Prognosis

Depending on the nature and extent of the dissection, death can occur within a few hours of the start of a dissection. Approximately 75% of untreated people die within two weeks of the start of a dissection. Of those who are treated, 40% survive more than 10 years. Patients are usually given long term treatment with drugs to reduce their blood pressure, even if they have had surgery.

Resources

Books

Alexander, R. W., R. C. Schlant, and V. Fuster, editors. The Heart. 9th ed. New York: McGraw-Hill, 1998.

dissection

 [dĭ-sek´shun]
1. the act of dissecting.
2. a part or whole of an organism prepared by dissecting.
aortic dissection a dissecting aneurysm of the aorta; the usual site is the thoracic aorta. There are two types, classified according to anatomical location: Type A involves the ascending aorta; Type B originates in the descending aorta. Acute aortic dissection is often fatal within one month of onset. Surgical treatment may be delayed in aneurysms involving the descending aorta until the blood pressure has been controlled and edema and friability of the aorta are diminished. The usual course of treatment for an aneurysm of the ascending aorta is immediate surgery. The surgical procedure for either type is aimed at either repairing the intimal tear or removing the affected portion of the aorta. This may be done by suturing the separated aortic layers back together or by removing the damaged section of the aorta and replacing it with a synthetic graft.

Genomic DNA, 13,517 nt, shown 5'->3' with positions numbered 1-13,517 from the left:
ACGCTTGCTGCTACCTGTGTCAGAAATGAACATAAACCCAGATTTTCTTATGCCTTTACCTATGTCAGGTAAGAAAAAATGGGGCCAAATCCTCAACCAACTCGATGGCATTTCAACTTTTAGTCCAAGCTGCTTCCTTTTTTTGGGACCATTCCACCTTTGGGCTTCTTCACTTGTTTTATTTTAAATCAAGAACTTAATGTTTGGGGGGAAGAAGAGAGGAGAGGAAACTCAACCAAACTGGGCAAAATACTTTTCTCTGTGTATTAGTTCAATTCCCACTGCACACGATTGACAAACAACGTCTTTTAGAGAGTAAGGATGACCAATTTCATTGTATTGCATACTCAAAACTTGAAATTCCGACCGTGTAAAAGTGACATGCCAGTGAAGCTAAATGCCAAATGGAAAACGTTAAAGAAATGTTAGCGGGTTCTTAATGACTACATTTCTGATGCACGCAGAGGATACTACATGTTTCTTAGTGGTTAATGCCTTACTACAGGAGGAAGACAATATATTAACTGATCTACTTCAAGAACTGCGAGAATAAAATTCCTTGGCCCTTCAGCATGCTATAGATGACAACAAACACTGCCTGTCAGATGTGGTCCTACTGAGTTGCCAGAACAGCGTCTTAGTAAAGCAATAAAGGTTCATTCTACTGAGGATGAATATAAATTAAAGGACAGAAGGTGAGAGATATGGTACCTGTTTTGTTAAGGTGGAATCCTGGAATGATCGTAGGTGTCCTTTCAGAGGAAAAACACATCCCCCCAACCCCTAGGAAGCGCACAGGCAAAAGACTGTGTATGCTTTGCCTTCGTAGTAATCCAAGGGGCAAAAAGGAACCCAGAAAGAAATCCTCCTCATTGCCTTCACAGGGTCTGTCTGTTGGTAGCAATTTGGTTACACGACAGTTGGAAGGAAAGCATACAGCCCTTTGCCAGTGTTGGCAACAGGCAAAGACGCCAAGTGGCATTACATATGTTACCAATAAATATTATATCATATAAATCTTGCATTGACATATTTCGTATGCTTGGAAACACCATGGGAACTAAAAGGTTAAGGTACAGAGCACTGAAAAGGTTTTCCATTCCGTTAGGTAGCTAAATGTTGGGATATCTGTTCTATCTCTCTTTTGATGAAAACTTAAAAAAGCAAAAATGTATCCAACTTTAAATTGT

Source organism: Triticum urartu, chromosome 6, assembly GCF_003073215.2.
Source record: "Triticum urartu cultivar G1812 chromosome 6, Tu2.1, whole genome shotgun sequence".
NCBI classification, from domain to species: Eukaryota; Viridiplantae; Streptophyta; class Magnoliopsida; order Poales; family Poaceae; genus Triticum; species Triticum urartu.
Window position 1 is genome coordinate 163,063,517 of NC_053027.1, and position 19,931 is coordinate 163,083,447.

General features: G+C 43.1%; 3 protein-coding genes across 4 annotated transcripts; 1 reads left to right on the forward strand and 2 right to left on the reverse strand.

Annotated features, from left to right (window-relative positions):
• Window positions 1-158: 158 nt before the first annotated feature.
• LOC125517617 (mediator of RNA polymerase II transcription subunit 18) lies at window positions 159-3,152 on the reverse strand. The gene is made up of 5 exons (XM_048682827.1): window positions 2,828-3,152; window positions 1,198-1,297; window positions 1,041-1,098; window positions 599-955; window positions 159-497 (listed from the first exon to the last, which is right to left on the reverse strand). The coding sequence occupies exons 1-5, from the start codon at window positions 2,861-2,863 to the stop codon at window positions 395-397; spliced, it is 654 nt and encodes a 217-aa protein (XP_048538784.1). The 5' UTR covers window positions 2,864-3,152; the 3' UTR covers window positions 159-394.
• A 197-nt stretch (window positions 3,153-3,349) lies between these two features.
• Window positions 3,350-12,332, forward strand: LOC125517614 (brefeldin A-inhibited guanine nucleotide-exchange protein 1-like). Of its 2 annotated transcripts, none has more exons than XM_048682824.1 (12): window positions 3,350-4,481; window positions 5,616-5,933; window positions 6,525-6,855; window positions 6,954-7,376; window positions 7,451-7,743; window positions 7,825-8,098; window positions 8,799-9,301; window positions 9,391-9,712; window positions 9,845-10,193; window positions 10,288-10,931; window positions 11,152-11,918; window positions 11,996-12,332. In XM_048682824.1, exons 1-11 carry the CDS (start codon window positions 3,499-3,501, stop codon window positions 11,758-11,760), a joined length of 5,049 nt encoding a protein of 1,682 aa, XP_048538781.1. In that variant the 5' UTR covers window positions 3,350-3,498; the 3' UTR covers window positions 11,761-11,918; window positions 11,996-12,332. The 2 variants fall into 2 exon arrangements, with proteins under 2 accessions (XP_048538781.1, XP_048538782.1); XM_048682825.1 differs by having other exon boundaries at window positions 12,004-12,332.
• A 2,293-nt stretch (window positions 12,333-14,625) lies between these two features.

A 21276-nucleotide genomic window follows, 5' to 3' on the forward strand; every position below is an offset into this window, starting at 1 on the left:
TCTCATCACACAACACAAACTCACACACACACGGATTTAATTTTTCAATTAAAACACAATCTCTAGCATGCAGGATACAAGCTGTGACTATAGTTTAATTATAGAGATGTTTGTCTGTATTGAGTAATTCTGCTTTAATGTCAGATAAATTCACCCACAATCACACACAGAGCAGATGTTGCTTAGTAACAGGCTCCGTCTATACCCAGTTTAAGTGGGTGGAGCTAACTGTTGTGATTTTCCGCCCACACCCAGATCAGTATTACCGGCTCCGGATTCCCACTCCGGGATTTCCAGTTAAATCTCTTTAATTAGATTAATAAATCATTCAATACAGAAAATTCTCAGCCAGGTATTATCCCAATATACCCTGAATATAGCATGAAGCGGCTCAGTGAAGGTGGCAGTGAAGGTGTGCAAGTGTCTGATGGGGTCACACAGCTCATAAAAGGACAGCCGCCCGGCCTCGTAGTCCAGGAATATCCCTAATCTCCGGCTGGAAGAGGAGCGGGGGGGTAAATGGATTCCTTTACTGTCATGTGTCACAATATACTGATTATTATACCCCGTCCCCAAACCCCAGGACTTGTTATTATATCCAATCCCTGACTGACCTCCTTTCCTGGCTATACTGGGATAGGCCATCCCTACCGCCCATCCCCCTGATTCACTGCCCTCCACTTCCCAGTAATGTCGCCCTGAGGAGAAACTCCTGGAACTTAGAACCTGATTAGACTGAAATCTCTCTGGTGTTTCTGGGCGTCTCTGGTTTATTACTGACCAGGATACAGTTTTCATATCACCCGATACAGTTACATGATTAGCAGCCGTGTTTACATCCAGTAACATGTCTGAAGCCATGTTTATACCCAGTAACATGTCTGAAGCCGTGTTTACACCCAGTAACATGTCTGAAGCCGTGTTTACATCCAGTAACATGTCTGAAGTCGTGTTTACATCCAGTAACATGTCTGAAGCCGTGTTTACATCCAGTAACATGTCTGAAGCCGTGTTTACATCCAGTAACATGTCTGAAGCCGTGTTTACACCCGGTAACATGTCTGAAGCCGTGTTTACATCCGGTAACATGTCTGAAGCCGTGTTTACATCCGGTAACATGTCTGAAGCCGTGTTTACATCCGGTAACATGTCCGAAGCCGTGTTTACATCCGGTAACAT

axillary dissection (axillary lymph node dissection) surgical removal of axillary lymph nodes, done as part of radical mastectomy.
blunt dissection separation of tissues along natural lines of cleavage, by means of a blunt instrument or finger.
lymph node dissection lymphadenectomy.
lymph node dissection, retroperitoneal (RPLND) retroperitoneal lymphadenectomy.
sharp dissection separation of tissues by means of the sharp edge of a knife or scalpel, or with scissors.

a·or·tic dis·sec·tion

a pathologic process, characterized by splitting of the media layer of the aorta, which leads to formation of a dissecting aneurysm. Classified according to location as follows: type I involves the ascending aorta, transverse arch, and distal aorta; type II is confined to the ascending aorta; type III extends distally in the descending aorta, usually from a starting point just distal to the left subclaviar artery.

aortic dissection

A condition affecting ±2,000 people/year (US), characterised by the presence of a second (false) lumen in the aortic wall. Dissection occurs when blood flows into a torn tunica intima of an aortic wall weakened by cystic medial necrosis, usually in a background of chronic hypertension (HTN), which follows degeneration of the elastic tissue and collagen of the tunica media.
 
Clinical findings
Hypotension with loss of consciousness due to compromised brachiocephalic vessels, reactive HTN, pulse-blood pressure dissociation and focal neurologic defects due to involvement of the spinal arteries.
 
High risk groups